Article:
Donald Trump’s Legal Prospects Are Looking Brighter

Former President Donald Trump’s criminal trials are unlikely to start before the November 5 presidential election, according to Bill Shipley, a former federal prosecutor who has defended over 20 of the January 6 defendants as a private attorney. Shipley believes that Trump will almost certainly be convicted if the cases go ahead. The Democrats/Biden are desperate to have one of the four criminal cases against Trump go to trial, and convictions are almost certain regardless of the merits of the cases or the evidence.

Federal prosecutor Jack Smith has repeatedly complained that Trump’s lawyers are trying to delay both cases until after the election. The indictments include the federal election interference case in Washington, D.C., which was due to start on March 4 but has been put on hold while Trump appeals it on presidential immunity grounds. Trump’s attorneys have refused to access any file that Smith’s office has sent to them, including the documents they had requested and a proposed trial schedule.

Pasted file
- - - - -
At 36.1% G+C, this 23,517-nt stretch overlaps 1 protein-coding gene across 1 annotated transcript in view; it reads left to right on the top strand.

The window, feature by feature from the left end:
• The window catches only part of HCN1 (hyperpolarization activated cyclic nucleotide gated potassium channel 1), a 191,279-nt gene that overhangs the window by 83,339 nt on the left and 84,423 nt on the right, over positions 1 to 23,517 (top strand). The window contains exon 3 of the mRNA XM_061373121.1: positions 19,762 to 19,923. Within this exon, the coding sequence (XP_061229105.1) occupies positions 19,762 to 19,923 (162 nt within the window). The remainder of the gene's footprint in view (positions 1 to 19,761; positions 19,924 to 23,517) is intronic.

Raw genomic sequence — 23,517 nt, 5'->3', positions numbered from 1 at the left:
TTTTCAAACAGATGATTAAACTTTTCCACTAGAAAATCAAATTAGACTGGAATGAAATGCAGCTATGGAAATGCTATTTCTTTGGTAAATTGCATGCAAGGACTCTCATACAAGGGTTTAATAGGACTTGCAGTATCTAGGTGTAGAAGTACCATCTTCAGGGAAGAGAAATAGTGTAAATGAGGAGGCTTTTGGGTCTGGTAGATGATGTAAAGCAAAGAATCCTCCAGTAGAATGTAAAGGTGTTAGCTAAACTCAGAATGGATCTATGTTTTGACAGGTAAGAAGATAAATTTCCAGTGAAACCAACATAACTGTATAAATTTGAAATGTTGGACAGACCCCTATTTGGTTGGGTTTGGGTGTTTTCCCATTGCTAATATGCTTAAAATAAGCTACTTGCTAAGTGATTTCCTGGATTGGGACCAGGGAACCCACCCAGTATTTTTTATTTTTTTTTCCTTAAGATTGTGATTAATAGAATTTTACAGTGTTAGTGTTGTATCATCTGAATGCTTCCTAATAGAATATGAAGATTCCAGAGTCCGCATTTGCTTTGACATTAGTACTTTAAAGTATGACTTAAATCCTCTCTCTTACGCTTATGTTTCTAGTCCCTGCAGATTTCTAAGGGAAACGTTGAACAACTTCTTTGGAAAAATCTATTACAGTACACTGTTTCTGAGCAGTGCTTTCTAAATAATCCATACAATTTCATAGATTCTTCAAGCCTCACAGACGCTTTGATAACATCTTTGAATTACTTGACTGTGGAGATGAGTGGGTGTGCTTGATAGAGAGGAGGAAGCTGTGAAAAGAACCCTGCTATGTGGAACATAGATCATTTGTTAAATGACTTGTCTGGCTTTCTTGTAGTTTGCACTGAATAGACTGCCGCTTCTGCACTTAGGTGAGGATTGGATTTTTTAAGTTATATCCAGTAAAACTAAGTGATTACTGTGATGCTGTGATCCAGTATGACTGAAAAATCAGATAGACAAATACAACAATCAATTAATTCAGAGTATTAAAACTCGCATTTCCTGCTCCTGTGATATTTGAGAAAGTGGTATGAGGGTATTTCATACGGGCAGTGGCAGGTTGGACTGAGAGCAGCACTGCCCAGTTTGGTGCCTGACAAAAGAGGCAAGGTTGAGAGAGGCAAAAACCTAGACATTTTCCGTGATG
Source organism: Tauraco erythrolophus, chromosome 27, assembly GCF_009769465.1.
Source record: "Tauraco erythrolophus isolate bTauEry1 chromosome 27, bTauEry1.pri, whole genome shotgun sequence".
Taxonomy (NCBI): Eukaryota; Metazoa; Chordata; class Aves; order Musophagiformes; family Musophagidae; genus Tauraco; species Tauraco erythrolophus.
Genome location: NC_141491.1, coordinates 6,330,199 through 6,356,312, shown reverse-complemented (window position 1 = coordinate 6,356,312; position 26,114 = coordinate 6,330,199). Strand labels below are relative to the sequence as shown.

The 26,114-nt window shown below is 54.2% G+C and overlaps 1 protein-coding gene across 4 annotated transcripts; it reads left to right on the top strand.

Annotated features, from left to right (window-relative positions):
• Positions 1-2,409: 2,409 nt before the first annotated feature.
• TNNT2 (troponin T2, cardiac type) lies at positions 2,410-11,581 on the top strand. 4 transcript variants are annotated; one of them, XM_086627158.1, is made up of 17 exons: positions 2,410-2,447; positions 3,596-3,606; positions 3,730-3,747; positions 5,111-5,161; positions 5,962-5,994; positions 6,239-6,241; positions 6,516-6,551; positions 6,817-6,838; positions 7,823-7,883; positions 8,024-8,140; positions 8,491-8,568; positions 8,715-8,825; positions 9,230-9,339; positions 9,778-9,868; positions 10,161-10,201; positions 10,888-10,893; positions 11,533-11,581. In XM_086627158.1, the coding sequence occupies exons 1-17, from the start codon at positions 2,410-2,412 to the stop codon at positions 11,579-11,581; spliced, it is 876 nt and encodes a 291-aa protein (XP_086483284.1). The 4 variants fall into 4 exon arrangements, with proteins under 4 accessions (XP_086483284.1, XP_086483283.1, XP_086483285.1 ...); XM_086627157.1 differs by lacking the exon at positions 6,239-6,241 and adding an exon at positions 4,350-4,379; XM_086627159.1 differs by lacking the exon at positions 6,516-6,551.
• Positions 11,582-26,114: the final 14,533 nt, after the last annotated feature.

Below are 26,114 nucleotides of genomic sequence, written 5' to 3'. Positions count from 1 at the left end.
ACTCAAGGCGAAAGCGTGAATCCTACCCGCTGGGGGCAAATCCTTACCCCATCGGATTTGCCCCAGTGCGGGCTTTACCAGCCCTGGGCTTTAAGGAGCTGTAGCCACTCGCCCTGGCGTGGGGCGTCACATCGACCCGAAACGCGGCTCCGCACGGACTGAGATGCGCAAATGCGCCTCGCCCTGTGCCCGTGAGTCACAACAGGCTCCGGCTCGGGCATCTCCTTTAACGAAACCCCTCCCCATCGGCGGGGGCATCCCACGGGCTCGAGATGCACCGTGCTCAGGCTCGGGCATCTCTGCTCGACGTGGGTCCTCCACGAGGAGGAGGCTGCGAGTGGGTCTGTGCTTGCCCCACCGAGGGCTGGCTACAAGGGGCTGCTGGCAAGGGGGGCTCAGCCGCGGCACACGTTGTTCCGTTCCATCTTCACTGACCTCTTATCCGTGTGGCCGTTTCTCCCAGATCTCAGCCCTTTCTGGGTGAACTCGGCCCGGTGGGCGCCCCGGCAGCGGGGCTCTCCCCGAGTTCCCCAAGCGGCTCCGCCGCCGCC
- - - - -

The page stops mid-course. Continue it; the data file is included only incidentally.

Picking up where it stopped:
Smith has also indicted Trump in Florida for allegedly hoarding classified documents at his Mar-a-Lago estate. The delays caused by the handling of the documents at the center of the case have led to delays in the case. Smith has accused Trump’s lawyers of deliberately delaying the case, including by asking for secure laptops that cannot be hacked. Judge Aileen Cannon has said that the delays have forced her to delay pre-trial hearings and draw up a new schedule.

Trump was also indicted in Georgia for alleged interference in the 2020 election in the state. Fulton County District Attorney Fani Willis has said that the trial will continue after the November election and could continue after inauguration day in January 2025. Trump is due to go on trial in New York on March 25 for alleged hush payments to adult film star Stormy Daniels.

New York University law professor Stephen Gillers told Newsweek that the Florida trial will likely not go ahead before the election and that two of the other cases might be delayed beyond November. Gillers said that the appeals court has not given any indication about when it might rule on Trump’s presidential immunity in the federal election case in Washington.

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